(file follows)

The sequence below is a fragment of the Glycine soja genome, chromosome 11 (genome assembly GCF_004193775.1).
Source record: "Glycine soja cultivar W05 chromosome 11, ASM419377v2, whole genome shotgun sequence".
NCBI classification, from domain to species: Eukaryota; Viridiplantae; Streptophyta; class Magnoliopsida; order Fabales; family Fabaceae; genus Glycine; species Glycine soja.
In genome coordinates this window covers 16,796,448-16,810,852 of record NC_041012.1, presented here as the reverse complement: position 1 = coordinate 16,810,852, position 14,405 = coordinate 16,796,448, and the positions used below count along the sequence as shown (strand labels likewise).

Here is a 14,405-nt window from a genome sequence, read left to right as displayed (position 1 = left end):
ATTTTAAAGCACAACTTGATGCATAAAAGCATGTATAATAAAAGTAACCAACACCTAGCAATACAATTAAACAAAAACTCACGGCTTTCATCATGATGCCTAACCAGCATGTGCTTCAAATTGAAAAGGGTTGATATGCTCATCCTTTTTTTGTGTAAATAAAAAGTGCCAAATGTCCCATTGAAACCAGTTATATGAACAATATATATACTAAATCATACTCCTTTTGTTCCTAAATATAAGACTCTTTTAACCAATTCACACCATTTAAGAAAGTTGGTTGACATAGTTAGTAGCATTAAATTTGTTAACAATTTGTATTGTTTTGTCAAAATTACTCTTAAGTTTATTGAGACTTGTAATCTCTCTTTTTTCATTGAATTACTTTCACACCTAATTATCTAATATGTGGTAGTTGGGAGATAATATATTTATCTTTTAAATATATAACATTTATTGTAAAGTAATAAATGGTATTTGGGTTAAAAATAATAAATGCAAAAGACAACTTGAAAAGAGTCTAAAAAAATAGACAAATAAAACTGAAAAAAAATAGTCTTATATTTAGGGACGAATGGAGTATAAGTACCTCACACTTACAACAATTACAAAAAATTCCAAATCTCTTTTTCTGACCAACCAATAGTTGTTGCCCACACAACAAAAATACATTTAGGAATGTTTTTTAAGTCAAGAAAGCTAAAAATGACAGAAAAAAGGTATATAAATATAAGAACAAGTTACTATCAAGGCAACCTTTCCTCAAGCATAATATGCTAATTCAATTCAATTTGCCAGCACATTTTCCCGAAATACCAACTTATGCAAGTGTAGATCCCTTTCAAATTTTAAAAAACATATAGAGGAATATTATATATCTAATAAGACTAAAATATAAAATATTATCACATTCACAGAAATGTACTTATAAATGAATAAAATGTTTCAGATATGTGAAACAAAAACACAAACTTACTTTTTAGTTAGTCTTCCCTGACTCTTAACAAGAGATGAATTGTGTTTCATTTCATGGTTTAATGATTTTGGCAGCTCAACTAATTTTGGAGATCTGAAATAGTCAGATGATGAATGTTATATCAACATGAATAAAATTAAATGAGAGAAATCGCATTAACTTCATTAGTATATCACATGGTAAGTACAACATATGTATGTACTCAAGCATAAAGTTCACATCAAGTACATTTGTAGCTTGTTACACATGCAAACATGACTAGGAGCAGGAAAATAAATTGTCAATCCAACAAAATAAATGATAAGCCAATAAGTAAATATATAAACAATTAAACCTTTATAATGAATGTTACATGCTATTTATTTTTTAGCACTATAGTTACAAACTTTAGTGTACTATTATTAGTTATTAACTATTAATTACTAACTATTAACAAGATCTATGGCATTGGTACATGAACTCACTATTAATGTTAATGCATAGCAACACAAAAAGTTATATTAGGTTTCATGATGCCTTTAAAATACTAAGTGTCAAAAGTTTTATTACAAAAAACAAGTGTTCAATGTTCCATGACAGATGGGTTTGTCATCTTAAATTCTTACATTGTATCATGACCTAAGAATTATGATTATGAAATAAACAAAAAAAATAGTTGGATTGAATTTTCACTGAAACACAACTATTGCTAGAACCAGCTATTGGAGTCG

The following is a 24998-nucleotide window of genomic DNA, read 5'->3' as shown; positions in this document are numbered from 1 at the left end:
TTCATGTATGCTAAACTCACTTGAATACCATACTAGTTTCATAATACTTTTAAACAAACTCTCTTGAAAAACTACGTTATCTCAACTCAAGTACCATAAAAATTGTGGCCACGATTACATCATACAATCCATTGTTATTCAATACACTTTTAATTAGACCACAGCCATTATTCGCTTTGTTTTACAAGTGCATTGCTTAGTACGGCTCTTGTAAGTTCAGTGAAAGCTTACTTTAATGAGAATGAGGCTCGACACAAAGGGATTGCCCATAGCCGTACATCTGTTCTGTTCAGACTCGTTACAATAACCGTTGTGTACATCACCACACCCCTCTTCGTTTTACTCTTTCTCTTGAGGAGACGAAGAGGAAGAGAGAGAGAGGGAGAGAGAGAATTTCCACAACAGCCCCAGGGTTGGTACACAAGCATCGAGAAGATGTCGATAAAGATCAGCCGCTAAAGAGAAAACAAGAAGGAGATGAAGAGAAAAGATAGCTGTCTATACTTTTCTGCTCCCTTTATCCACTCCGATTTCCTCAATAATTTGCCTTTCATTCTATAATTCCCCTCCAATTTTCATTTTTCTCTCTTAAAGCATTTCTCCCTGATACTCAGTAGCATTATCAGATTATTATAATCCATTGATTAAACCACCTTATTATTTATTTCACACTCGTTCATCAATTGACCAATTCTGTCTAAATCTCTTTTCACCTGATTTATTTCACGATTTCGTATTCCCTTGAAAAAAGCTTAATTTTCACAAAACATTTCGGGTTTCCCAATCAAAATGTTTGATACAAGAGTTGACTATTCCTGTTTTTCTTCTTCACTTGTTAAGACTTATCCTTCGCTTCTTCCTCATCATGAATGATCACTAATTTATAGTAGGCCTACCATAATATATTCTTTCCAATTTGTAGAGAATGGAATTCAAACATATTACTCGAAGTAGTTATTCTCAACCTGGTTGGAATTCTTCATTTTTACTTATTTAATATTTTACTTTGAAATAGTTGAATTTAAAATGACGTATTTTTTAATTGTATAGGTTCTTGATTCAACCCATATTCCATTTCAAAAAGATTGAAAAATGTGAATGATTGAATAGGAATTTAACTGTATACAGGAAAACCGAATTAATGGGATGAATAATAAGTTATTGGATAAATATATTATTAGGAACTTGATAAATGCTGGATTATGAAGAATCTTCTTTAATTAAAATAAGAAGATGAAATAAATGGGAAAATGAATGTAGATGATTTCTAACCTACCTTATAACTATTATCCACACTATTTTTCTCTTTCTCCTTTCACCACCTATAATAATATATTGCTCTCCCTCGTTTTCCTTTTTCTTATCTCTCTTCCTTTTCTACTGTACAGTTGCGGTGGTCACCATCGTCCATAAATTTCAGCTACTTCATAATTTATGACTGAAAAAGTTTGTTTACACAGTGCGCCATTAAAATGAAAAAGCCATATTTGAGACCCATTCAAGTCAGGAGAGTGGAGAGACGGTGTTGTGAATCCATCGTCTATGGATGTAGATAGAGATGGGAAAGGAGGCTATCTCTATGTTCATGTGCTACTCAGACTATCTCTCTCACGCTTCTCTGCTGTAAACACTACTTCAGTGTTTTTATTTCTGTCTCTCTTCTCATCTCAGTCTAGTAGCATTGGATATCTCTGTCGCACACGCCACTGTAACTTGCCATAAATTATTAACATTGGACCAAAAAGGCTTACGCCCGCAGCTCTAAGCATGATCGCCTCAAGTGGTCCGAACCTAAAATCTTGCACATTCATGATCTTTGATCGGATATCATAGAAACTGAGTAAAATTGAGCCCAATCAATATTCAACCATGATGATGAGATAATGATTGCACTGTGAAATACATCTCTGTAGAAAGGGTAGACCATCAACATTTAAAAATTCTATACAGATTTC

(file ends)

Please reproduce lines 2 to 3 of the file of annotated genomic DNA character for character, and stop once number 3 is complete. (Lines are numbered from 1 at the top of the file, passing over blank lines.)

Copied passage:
Source record: "Glycine soja cultivar W05 chromosome 11, ASM419377v2, whole genome shotgun sequence".
NCBI classification, from domain to species: Eukaryota; Viridiplantae; Streptophyta; class Magnoliopsida; order Fabales; family Fabaceae; genus Glycine; species Glycine soja.